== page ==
SOURCE: AEP Networks

March 12, 2008 10:19 ET

IT Execs Fear Growing Data Security Risk From Remote Workers and Network 'Outsiders'

91 Percent Worry Over Threat of Data Leaks From More Open Networks

SOMERSET, NJ--(Marketwire - March 12, 2008) - IT departments are under pressure to make corporate networks more accessible to remote workers and a range of external users despite fears over the increased threat of data leaks, malicious content and hacking that this entails, according to new research*.

91 percent of the 381 UK and North American IT executives polled in the survey by AEP Networks admitted there is a bigger risk of sensitive data being exposed to 'unauthorized eyes' when networks are made accessible to remote workers and external users such as contractors, partners and customers.

89 percent highlighted the greater threat of malicious content such as viruses because of wider network accessibility and 85 percent noted the increased possibility of hacking.

But this opening up of the network is fast becoming inevitable, with 97 percent agreeing that today's networks are more accessible to a variety of internal and external users and devices than five years ago. 94 percent either already allow or plan to allow access to remote workers while a large number already permit or plan to permit access to the following types of user:

--  Suppliers/partners (39 percent)
--  Company guests/visitors (28 percent)
--  Outsourced workers (36 percent)
--  Contract staff (57 percent)
--  External IT support and maintenance (59 percent)
--  Customers (32 percent)

The results illustrate the dilemma faced by many IT departments today as Reginald Best, Chief Operating Officer of AEP Networks, explained:

"On the one hand, IT is rightly under pressure to open the network door to partners, suppliers and customers to improve efficiency and enhance business processes. On the flip-side, they're sweating over how to prevent unauthorized access, protect company information and deflect malicious attacks."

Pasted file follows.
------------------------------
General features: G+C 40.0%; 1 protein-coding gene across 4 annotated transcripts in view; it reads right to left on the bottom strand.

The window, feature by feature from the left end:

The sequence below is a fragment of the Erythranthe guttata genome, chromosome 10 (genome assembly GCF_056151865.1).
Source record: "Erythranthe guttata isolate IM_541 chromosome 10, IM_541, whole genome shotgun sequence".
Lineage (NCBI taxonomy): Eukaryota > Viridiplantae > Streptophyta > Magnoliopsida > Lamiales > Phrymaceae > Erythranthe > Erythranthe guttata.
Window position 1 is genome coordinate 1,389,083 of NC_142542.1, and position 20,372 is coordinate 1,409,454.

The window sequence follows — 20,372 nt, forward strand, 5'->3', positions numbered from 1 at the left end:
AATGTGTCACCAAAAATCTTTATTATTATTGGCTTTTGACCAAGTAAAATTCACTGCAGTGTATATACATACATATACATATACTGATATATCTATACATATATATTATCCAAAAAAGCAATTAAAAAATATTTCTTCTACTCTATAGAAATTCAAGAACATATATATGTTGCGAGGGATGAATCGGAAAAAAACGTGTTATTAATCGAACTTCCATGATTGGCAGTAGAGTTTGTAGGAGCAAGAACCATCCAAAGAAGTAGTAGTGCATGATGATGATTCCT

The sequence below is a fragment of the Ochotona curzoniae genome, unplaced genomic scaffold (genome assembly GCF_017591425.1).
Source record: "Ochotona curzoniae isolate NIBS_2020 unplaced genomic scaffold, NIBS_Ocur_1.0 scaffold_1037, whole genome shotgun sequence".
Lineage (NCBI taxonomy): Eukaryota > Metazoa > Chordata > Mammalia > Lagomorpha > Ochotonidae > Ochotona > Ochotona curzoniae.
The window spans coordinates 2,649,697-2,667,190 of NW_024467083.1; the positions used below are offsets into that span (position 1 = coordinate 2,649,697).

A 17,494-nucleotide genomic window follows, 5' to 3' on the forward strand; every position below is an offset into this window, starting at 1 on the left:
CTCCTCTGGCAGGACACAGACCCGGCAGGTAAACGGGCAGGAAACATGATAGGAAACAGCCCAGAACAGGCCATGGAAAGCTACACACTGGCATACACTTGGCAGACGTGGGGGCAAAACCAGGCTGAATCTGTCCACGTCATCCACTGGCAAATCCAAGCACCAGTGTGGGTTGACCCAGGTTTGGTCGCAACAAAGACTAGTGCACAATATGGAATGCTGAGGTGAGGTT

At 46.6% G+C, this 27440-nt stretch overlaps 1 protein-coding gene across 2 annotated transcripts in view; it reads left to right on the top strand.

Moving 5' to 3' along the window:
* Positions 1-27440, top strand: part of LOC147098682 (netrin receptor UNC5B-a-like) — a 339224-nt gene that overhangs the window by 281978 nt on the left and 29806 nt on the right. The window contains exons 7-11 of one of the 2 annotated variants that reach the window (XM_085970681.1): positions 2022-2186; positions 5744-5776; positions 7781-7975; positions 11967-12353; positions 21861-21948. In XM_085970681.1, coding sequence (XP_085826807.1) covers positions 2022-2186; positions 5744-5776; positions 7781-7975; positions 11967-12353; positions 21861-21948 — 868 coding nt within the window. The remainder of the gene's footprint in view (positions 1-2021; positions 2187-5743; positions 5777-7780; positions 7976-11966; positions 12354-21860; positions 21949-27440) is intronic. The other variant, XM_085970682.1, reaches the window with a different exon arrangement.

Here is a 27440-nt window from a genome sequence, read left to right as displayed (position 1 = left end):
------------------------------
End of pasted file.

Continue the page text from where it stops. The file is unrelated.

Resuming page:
With so many different types of user coming onto the network, many IT departments are addressing fears over increased security risks by investing in new technology. The major areas for IT security budget increases over the next 12 months include Secure Remote Access, mentioned by 48 percent of the survey, Network Access Control (NAC) (41 percent), Identity-based network security solutions (37 percent) and Encryption (35 percent).

Many of these investments will help, but what's also needed is a clear, underpinning strategy according to Best, whose company has its roots in secure remote access and encryption systems for government and is now increasingly focusing on a new approach to security based on policy networking.

Technologies such as Identity based security systems, Secure Remote Access and NAC need to be tied together under a policy driven network security strategy. This policy networking model argues for a suite of solutions which interact with existing network systems to enforce rules and policies controlling who and what can be admitted to the network and the resources and information they're allowed to access.